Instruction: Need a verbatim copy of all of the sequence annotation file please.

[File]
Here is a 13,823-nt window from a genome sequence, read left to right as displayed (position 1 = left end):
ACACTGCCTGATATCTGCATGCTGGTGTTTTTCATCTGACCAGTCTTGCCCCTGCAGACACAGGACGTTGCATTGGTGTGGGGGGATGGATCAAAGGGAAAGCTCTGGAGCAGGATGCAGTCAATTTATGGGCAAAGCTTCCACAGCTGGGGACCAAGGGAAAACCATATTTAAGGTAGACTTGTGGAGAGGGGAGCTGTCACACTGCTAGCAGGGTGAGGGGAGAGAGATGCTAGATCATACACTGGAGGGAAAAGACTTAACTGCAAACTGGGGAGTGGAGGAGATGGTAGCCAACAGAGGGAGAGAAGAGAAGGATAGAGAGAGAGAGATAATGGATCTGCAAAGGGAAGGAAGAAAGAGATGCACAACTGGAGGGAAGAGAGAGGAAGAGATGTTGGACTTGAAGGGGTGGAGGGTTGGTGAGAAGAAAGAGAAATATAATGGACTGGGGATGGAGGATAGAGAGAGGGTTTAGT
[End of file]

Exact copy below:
Here is a 13,823-nt window from a genome sequence, read left to right as displayed (position 1 = left end):
ACACTGCCTGATATCTGCATGCTGGTGTTTTTCATCTGACCAGTCTTGCCCCTGCAGACACAGGACGTTGCATTGGTGTGGGGGGATGGATCAAAGGGAAAGCTCTGGAGCAGGATGCAGTCAATTTATGGGCAAAGCTTCCACAGCTGGGGACCAAGGGAAAACCATATTTAAGGTAGACTTGTGGAGAGGGGAGCTGTCACACTGCTAGCAGGGTGAGGGGAGAGAGATGCTAGATCATACACTGGAGGGAAAAGACTTAACTGCAAACTGGGGAGTGGAGGAGATGGTAGCCAACAGAGGGAGAGAAGAGAAGGATAGAGAGAGAGAGATAATGGATCTGCAAAGGGAAGGAAGAAAGAGATGCACAACTGGAGGGAAGAGAGAGGAAGAGATGTTGGACTTGAAGGGGTGGAGGGTTGGTGAGAAGAAAGAGAAATATAATGGACTGGGGATGGAGGATAGAGAGAGGGTTTAGT